In The Mamas & The Papas song ‘California Dreaming’ there’s some debate about whether this is an actual Mandela effect or more of a ‘blue dress or gold dress’ type debacle. Numerous Reddit users claim to remember the lyrics ‘began to pray’ in the song, but found that when they listened years later it sounded like ‘pretend to pray’. Others claimed they could now hear both but distinctively remember it being one way. One Reddit user said: “The thing that trips me out is that now I can’t hear “began” at all!! And a month ago I could hear him singing “began” and the backup singers singing “pretend” . But now he clearly says “pretend” as well when I hear it. Not saying this is a Mandela but it definitely is trippy.” It turns out the The Mamas and The Papas have always sung ‘pretend’. Well, in this universe at least.
BeeGees ‘How Deep is your Love’ — mean to learn/ need to know
Many people who know and love the 1977 BeeGees track remember the lyric “I really need to know” but now listen and find it is ‘I really mean to learn”.
One internet user said: “‘I really need to know’. I completely freaked out a bunch of co-workers with this one.
“They all remember it as I do.”
A YouTube user commented: “This is a really good Mandela effect. I’m 33 and I feel like I always screw up the words of this song now I know why I learned it from a different timeline it was I really need to know.”
People also actually claim to find residue from alternative universes. A YouTube video shows Andy Gibb singing ‘need to know’. But maybe he just didn’t scrub up on the lyrics as well as his brother Barry. ‘I really need to know‘ also fits much better into our 21st century expectations of poppy love songs, because God forbid someone admit they ‘need to learn‘ in their relationship; it’s obviously you, not me.
One person commented: “I have chills right now, I’m 46 and listened to the BeeGees everyday in the 70’s and when someone on the Life Matrix brought this up, I asked every person I know, all said know. I’m so glad someone found him saying know, Yes Yes Yes !!!”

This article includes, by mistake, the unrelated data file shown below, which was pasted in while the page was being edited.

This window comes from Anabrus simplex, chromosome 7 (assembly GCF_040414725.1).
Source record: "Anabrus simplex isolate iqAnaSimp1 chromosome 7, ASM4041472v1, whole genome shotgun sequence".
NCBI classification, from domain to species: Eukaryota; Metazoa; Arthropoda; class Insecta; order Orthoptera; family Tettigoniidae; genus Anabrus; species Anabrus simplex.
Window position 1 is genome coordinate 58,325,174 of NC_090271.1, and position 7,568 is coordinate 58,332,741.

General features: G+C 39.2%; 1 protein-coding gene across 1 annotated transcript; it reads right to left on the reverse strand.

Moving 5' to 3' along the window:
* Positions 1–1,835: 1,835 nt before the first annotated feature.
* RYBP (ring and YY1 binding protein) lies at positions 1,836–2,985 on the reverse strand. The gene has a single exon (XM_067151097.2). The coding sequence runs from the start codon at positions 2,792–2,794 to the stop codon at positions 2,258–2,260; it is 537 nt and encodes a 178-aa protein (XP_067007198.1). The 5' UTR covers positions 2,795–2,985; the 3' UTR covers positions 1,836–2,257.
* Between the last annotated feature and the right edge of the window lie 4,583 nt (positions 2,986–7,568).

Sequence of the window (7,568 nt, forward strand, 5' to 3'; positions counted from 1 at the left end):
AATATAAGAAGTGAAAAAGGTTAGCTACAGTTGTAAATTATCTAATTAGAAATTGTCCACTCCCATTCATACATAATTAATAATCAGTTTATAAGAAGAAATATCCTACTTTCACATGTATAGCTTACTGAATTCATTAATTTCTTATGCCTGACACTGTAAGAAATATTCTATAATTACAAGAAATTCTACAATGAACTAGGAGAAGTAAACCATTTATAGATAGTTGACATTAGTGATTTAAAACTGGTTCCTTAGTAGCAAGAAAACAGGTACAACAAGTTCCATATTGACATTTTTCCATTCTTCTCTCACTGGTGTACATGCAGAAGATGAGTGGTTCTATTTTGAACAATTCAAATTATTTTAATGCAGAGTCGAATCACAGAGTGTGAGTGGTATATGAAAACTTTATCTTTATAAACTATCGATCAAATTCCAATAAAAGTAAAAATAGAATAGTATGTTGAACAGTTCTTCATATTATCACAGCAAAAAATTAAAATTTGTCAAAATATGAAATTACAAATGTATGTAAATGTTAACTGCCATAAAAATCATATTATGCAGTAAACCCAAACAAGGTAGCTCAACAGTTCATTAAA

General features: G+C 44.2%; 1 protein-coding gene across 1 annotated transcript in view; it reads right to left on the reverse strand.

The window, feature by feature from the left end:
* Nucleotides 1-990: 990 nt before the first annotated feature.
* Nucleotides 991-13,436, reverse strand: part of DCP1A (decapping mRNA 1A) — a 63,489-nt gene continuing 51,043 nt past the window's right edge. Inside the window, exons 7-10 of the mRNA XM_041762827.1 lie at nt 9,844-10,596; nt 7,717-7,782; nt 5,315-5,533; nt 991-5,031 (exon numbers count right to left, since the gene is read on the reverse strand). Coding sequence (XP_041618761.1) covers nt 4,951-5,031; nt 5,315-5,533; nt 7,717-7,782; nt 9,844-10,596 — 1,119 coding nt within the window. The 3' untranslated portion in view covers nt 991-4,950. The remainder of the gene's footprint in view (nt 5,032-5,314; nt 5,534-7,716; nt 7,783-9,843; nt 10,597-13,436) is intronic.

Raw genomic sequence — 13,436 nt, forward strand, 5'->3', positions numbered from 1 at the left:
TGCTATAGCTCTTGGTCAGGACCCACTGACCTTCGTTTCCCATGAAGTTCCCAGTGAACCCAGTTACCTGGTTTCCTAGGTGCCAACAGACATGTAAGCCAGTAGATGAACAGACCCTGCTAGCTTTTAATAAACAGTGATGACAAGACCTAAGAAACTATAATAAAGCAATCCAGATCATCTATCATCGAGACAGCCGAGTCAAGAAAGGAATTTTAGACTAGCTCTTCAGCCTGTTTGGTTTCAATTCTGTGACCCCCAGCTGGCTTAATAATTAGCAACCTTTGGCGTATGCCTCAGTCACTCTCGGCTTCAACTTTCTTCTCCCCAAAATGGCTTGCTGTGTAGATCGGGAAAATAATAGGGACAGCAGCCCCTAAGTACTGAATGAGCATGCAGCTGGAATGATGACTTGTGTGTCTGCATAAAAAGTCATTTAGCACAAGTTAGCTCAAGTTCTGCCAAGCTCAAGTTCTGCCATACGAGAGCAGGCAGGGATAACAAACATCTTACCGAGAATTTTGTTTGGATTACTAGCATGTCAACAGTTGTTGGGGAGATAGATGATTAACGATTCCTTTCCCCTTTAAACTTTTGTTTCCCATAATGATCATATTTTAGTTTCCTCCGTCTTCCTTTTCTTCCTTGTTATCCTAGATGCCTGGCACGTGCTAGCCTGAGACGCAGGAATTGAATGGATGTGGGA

And you know what makes this theory extra convincing? The Bee Gees played at the Nelson Mandela Birthday concert in 1988 — coincidence? I think not.
I was skeptical about the mandela effect, but TRY and tell me that the beegees lyric was never "i really need to know" cause i dont buy it pic.twitter.com/vzoT8Tp4Zh
— curtis (@smkedsalmon) November 5, 2017
Disappearing ‘The’ in band names
While this one can be explained by the context in which people mention band and song names in conversation, it’s still hard to get your head round when you discover that a lot of band names don’t actually start with ‘The’.
The Reddit user who brought this to the internet’s attention said: “I think this ME has an intergenerational conflict of timeline memories.”
He recalls remembering album covers to bands such as The Carpenters, The Eagles, The Ramones, The BeeGees, with a clearly printed ‘The’ on them. But on reflection, he found that the ‘The’ never existed. And when it comes to album names, Dark Side of the Moon by Pink Floyd is actually The Dark Side of the Moon.
Some people raised the point that people just add or drop the “the” depending on what flows best in conversation. It would be a bit weird if someone exclaimed to you that they listen to ‘Eagles’. Do they mean real eagle noises? It can’t hurt to throw ‘The’ around if it saves us from seeming super weird for the sake of accuracy.
Absolutely having a Mandela Effect moment here — they are not THE EAGLES, they are just EAGLES?!?!?!? pic.twitter.com/ApPYMTSKAe
— Julian Fader (@coolingpie) January 18, 2019